A return to Pebble for the Big Easy

PEBBLE BEACH, Calif. (AP) — Ernie Els returned to Spyglass Hill for nine holes of practice at the AT&T Pebble Beach National Pro-Am and nothing looked familiar to him.

Of course, there's a reason for that.

Els had not been to Spyglass since he was 14. He came over to the Monterey Peninsula in 1984 to play with his father before heading south to San Diego to compete in the Junior World Championship, which the South African won over a local kid named Phil Mickelson.

Mickelson has played the Pebble Beach National Pro-Am the last 20 years, winning four times. Lefty is having to skip this year because his kids are on spring break. In his place is Els, who doesn't have many good memories around these parts.

His other appearance at the PGA Tour stop was in 1996. That was the year a relentless rain from El Nino pounded Pebble Beach to the point the tournament was canceled after 36 holes.

"They gave us each five grand and we left. Didn't quite cover my hotel bill," Els said with that easy laughter. "But we left and haven't returned since, until now. So I'm pleased to be back and the weather looks like it's going to be good."

Jimmy Walker is the defending champion when the AT&T Pebble Beach National Pro-Am begins Thursday over three courses — Spyglass Hill, Monterey Peninsula's Shore Course and Pebble Beach. Jason Day is fresh off his win at Torrey Pines and can move to No. 2 in the world with a victory. Jordan Spieth, Patrick Reed and Jim Furyk also contribute to a good field that features 12 of the top 30 in the world.

It's not that Els has stayed entirely away. He did return in 2000 and in 2010 for the U.S. Open and has not finished worse than third, though that's misleading. He was runner-up in 2000 by 15 shots to Tiger Woods. Ten years later, Els had a share of the lead as he approached the turn in the final round when he imploded on the back nine with a few loose shots and lot of missed putts. He shot 40 on the back finished third.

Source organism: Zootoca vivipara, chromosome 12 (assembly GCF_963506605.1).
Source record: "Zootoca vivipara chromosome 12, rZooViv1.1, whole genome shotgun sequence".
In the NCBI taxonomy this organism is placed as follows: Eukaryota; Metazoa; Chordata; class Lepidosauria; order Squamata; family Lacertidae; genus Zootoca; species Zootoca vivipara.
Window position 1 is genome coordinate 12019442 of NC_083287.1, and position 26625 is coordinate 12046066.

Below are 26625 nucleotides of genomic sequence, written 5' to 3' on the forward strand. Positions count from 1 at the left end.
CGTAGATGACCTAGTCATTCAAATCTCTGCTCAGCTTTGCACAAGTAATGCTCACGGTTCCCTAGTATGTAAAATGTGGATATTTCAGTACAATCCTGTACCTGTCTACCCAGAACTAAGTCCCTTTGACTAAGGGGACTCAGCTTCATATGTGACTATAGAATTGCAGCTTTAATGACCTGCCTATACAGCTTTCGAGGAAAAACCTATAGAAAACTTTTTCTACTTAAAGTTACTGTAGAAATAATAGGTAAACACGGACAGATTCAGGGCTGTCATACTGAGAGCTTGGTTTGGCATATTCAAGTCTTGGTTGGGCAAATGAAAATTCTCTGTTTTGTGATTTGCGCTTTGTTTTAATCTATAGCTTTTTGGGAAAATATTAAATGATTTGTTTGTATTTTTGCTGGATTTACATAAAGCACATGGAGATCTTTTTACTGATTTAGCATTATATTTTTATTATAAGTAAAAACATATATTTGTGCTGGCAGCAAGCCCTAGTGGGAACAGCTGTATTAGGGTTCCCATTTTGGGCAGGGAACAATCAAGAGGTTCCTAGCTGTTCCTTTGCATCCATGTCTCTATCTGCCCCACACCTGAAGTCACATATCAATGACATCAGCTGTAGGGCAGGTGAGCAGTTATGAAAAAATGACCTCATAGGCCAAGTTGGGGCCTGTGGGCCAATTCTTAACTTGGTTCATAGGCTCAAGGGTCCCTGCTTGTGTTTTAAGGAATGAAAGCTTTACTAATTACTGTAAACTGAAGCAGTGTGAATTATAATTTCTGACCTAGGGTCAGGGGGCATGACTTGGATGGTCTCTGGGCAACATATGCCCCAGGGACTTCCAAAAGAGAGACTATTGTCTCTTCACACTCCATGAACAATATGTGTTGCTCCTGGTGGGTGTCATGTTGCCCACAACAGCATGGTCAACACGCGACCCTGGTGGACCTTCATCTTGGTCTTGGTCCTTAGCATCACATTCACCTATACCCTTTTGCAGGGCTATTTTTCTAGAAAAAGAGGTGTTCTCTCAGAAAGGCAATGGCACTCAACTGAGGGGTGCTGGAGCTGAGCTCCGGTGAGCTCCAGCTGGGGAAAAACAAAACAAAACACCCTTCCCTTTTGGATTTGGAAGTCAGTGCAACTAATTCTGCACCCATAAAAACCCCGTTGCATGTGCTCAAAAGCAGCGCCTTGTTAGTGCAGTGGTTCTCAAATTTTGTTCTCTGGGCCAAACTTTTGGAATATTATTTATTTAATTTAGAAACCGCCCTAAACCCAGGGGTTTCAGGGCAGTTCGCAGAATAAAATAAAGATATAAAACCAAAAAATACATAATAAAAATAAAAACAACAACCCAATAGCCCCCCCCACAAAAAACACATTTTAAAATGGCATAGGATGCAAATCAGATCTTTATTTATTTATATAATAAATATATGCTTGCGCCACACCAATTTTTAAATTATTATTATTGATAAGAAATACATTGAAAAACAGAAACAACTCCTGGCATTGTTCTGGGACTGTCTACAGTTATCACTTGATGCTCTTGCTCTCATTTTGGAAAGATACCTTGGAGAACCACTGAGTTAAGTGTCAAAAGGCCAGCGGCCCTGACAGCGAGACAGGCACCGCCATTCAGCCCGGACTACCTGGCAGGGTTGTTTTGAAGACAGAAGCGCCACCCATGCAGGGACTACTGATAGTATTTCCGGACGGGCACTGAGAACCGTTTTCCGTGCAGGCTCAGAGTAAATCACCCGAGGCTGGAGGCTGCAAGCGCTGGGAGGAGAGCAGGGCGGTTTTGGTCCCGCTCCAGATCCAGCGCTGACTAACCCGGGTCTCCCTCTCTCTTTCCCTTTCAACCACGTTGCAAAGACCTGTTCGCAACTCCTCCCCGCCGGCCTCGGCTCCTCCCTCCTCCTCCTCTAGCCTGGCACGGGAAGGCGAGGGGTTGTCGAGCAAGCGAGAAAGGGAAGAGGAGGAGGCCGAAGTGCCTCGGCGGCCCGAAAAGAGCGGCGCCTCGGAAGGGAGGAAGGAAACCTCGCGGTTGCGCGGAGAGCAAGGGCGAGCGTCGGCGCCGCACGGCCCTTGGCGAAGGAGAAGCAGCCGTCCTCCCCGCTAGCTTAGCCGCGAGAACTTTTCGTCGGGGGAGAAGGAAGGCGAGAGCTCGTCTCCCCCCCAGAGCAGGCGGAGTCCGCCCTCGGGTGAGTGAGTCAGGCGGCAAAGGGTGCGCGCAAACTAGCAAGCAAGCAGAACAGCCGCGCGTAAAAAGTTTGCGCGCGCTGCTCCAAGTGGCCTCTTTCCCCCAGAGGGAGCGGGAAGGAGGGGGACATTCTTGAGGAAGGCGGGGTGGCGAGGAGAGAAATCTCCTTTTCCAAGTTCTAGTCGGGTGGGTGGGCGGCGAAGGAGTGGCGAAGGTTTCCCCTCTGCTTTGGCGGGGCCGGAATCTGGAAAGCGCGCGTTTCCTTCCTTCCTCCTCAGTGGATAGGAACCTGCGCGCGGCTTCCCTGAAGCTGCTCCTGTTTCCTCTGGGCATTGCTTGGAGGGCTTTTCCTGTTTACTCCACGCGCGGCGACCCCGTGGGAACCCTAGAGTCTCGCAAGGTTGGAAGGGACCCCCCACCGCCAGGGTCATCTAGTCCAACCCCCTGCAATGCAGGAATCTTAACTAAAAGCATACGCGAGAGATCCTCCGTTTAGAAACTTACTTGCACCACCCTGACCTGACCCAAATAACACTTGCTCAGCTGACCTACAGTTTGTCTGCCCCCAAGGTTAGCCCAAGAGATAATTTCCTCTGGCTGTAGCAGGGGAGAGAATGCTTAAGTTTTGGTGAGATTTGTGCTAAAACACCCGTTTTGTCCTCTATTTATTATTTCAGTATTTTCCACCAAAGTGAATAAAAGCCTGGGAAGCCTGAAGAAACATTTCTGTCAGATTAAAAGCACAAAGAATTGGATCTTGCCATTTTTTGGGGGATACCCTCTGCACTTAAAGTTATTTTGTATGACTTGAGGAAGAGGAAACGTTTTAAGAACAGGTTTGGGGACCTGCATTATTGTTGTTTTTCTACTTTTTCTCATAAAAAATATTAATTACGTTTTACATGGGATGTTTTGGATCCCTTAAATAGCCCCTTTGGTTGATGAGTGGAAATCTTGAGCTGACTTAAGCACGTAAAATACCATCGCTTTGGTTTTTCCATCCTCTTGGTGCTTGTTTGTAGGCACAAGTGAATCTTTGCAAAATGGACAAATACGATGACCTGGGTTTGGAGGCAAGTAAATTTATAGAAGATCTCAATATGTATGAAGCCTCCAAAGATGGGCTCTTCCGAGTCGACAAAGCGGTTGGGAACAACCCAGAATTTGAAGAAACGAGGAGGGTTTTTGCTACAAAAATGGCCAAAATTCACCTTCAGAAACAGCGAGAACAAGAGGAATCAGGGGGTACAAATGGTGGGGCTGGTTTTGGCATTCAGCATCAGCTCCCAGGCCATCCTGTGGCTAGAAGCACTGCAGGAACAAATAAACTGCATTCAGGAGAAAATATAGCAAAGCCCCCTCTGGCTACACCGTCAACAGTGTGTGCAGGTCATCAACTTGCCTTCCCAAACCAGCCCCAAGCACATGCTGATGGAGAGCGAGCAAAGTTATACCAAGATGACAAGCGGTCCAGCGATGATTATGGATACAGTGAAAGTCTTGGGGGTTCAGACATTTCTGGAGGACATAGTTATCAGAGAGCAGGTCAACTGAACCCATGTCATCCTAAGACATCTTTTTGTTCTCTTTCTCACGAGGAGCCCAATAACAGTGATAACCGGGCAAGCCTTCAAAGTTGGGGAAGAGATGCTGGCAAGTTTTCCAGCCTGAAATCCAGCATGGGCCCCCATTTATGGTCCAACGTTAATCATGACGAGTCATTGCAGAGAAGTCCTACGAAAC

"That still hurts," Els said. "I really felt like I let one go there. I really didn't feel good after that one. My game kind of suffered after that. I really lost my putting after into 2011. I went to the belly (putter) in 2012. Won The Open Championship, but I never really regained really great form. So it's nice to be back and just to play Pebble and all these great courses is obviously a treat. But in 2010, I really felt I let one go there."

Els no longer has the belly putter, and he is more optimistic about his game.

The Big Easy took a different route than Webb Simpson when the governing bodies adopted a new rule for 2016 that outlaws the anchored stroke used for the belly putter. Knowing there was only one year left, Simpson broke his belly putter over his knee late last year to force himself to use a conventional club.

Els simply added more tournaments.

He played 32 times around the world in official tournaments last year. Sure, he got some financial incentives at some stops. But for a 44-year-old with four majors and nothing left to prove, it was no less amazing to see him play one stretch of seven straight tournaments and another stretch of a nine straight tournaments. The goal was to keep playing, keep putting, keep studying old video to return to the technique and get the feel back through competition.

On a tour loaded with kids nearly half his age, he still thinks he can give them his best shot.

"To keep making a comeback, keep coming back, coming back, it gets harder," Els said. "As you get older, it gets harder. Because the longer you stay away, the harder it is to get back to your level. You've got to get better to have better results, because the kids are getting better. There's more of them. So it's tough. I've been in the hole a couple of times and I've been digging myself out of it a couple of times now and it's a lot of work and it takes a lot of time.

"It took me all year last year to get comfortable on the greens."